Judges should know risks before attending public protests, ethics committee says

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A California Supreme Court advisory committee has warned the state’s judges about the ethical risks of attending public protests.

In its July 20 opinion, the court’s Committee on Judicial Ethics Opinions said although judges might feel morally obligated to support racial justice and equality by participating in demonstrations and rallies in their communities, they have a duty to promote the public’s confidence in an impartial justice system.

A July 22 press release is here. Law.com and Law360 have coverage.

“The opinion has a lot of value to bench officers, and we wrote it in a way that can grow legs,” committee member and Santa Clara County Superior Court Judge Erica Yew told Law.com on Wednesday. “It’s not just an opinion for the moment.”

The committee acknowledged that recent events ignited a national conversation about racial justice, and as the California Supreme Court said last month in its statement on equality and inclusion, judicial officers are responsible for confronting “the injustices that have led millions to call for a justice system that works fairly for everyone.”

However, the committee added, while public demonstrations and rallies are “not necessarily partisan,” they address matters at the center of current debate and litigation and may relate to “subjects over which passions run high.”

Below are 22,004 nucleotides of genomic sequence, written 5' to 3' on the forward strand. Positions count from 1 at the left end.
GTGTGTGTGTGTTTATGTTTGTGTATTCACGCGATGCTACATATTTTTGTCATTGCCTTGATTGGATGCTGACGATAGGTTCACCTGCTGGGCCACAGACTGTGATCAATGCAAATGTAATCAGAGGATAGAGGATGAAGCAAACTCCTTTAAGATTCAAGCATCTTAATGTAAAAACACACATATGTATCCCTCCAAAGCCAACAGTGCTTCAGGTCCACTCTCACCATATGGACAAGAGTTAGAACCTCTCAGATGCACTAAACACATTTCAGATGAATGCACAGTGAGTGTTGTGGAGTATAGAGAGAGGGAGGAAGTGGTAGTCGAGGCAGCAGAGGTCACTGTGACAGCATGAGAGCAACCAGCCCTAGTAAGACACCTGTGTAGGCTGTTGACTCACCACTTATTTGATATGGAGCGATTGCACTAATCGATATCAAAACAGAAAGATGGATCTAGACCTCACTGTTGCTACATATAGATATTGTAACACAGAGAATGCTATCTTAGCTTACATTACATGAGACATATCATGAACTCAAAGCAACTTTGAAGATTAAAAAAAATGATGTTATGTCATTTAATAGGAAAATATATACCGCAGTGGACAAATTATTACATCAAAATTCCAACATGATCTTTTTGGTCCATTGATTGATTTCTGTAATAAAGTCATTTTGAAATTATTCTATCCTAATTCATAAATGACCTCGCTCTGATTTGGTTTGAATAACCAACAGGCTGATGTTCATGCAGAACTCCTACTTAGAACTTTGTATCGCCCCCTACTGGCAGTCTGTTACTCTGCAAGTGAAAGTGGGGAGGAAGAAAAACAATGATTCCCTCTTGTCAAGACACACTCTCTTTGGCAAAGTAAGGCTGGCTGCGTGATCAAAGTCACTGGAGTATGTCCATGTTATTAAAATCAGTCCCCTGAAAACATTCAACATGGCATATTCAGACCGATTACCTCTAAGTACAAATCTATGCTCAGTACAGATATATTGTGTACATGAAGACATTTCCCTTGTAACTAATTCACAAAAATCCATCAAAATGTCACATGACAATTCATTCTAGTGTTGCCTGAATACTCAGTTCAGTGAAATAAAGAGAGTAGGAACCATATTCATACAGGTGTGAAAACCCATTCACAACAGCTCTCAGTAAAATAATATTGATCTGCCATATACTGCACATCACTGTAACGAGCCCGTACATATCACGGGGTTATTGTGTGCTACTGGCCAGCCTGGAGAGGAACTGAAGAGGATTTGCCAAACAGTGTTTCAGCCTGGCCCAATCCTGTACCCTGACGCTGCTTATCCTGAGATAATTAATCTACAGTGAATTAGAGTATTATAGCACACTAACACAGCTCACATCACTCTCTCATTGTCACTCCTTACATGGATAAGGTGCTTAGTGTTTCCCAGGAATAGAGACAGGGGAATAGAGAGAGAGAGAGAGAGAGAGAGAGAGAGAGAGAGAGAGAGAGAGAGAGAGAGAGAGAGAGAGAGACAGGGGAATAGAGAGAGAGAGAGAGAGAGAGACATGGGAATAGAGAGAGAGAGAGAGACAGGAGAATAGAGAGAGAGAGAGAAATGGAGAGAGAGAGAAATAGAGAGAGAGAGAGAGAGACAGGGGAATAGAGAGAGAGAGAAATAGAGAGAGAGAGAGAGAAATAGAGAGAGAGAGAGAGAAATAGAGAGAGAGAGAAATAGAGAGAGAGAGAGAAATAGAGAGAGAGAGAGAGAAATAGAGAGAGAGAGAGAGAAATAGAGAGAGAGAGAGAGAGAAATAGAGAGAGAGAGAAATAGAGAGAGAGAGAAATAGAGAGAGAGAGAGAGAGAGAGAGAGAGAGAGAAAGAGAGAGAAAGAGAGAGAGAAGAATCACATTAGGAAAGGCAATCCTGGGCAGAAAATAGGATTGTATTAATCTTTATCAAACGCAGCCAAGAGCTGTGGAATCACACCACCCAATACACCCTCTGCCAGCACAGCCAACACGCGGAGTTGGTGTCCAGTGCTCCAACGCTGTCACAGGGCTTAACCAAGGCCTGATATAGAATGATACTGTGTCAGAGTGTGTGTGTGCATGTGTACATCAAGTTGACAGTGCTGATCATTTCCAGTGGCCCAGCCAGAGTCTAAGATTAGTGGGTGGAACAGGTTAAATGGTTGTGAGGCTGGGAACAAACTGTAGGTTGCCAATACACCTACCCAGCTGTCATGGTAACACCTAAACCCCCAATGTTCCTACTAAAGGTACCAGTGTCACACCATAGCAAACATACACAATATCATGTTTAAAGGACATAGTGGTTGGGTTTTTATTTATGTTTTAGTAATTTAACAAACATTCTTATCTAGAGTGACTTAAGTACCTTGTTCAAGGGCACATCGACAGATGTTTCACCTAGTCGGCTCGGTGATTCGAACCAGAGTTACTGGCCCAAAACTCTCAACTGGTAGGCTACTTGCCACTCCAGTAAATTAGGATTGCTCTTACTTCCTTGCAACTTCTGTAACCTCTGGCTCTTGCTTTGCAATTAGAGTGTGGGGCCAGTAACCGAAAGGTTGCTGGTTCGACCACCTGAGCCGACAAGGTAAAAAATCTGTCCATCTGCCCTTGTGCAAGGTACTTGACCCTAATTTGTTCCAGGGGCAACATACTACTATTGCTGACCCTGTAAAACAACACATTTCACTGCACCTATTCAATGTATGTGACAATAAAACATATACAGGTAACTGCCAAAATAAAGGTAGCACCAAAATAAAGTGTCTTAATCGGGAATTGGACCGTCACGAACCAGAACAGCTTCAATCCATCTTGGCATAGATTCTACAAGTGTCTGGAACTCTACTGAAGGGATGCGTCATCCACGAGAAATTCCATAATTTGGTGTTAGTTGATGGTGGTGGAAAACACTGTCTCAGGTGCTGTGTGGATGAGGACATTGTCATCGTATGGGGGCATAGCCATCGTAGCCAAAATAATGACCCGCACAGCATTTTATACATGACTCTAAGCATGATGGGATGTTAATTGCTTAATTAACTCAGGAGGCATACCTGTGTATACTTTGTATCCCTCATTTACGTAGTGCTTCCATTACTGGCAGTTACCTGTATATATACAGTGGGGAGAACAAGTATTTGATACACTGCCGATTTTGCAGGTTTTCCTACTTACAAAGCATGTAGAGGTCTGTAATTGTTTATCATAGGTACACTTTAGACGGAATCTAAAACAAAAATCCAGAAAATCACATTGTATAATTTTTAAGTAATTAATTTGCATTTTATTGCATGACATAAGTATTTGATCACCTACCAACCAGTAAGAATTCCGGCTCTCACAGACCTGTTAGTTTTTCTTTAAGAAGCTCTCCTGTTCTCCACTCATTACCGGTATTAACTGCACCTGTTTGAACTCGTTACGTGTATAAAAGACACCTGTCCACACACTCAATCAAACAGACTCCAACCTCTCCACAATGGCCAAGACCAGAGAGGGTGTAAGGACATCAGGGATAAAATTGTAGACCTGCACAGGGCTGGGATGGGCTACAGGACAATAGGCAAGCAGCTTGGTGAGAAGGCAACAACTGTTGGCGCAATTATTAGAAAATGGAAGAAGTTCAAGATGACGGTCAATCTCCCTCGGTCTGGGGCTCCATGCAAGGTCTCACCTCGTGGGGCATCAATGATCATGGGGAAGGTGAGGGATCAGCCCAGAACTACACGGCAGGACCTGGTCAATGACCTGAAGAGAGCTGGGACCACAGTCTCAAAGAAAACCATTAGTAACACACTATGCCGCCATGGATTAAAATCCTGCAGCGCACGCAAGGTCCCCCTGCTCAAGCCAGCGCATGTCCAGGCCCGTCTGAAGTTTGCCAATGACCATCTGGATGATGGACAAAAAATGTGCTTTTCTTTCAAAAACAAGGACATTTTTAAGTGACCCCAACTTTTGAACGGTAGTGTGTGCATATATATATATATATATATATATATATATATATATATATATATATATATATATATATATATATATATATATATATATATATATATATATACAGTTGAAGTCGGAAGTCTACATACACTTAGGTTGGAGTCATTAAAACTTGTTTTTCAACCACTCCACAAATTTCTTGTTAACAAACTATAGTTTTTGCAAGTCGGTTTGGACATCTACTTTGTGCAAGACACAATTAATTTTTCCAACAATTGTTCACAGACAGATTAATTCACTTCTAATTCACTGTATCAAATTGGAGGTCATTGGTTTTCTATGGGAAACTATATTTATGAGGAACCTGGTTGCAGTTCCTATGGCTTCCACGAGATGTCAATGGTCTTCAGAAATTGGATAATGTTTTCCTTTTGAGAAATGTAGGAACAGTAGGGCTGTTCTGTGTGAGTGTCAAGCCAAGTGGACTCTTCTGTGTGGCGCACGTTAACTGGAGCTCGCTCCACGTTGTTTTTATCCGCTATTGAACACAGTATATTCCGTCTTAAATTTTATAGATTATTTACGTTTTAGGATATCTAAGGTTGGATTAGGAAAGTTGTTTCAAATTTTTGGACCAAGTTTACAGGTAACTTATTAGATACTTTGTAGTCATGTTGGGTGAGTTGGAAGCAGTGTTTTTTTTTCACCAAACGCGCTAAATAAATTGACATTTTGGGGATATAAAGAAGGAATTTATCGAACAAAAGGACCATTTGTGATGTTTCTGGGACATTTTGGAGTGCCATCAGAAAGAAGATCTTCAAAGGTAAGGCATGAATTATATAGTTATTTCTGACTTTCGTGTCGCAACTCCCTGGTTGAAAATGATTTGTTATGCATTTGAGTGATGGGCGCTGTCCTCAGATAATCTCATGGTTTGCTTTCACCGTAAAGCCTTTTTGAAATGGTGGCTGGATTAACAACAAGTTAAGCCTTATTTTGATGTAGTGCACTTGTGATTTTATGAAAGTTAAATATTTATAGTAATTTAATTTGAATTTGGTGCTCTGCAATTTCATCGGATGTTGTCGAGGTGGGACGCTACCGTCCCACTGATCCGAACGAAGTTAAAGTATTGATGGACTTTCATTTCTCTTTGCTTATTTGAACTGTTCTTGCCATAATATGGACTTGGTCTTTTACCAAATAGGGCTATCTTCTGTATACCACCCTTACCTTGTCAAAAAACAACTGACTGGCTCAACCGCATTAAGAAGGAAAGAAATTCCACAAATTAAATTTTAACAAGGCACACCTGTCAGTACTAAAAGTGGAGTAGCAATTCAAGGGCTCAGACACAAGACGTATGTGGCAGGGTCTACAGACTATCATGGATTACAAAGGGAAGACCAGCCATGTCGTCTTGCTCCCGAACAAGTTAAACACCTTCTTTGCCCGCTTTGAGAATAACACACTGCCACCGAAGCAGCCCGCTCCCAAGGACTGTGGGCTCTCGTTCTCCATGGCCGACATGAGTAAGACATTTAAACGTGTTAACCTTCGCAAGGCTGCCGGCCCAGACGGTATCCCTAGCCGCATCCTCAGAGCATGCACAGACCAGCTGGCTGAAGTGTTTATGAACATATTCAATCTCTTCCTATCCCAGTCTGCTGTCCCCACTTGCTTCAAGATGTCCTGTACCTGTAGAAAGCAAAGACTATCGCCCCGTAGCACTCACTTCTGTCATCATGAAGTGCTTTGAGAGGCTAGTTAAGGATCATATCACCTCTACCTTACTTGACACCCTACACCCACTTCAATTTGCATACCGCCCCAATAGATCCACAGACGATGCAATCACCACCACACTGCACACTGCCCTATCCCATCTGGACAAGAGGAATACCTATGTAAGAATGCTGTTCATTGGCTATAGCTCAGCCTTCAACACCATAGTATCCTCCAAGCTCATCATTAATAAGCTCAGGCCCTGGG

“Given the intense societal focus on public events that address these issues, a judge’s participation in them is likely to be the subject of public scrutiny,” the committee said. “For these reasons, judges must accept certain restrictions that might be viewed as burdensome by other members of the community.”

According to the opinion, restrictions include:

  • Judges should avoid protests that relate to matters pending before the court or that are likely to come before the court.
  • Judges should not attend a demonstration or rally if they are likely to violate a curfew or other law.
  • Judges should not appear to speak on behalf of or lend the prestige of their office to a political candidate or organization.
  • Judges should be vigilant and prepared to leave if staying at a protest might violate their ethical duties or interfere with their judicial obligations.
  • Judges should avoid engaging in symbolic acts, carrying signs or wearing clothing or buttons that could undermine the public’s confidence in an impartial judiciary.

Judges who wish to share their views on recent events should consider writing a letter or providing a statement to the media instead of participating in public protests, the committee recommends.

“By doing so, judges may make their views on a subject known while avoiding many of the risks inherent in participating in a public demonstration or rally and can maintain control over the tone and substance of the message they wish to convey,” the committee said.

Law.com reports that after the California Supreme Court released its statement, California Chief Justice Tani G. Cantil-Sakauye said publicly that she was “deeply disturbed” by the “action and inaction” that led to the death of George Floyd while he was in Minneapolis police custody May 25.

The Washington Supreme Court has also released a statement urging the legal community to confront racial injustice.

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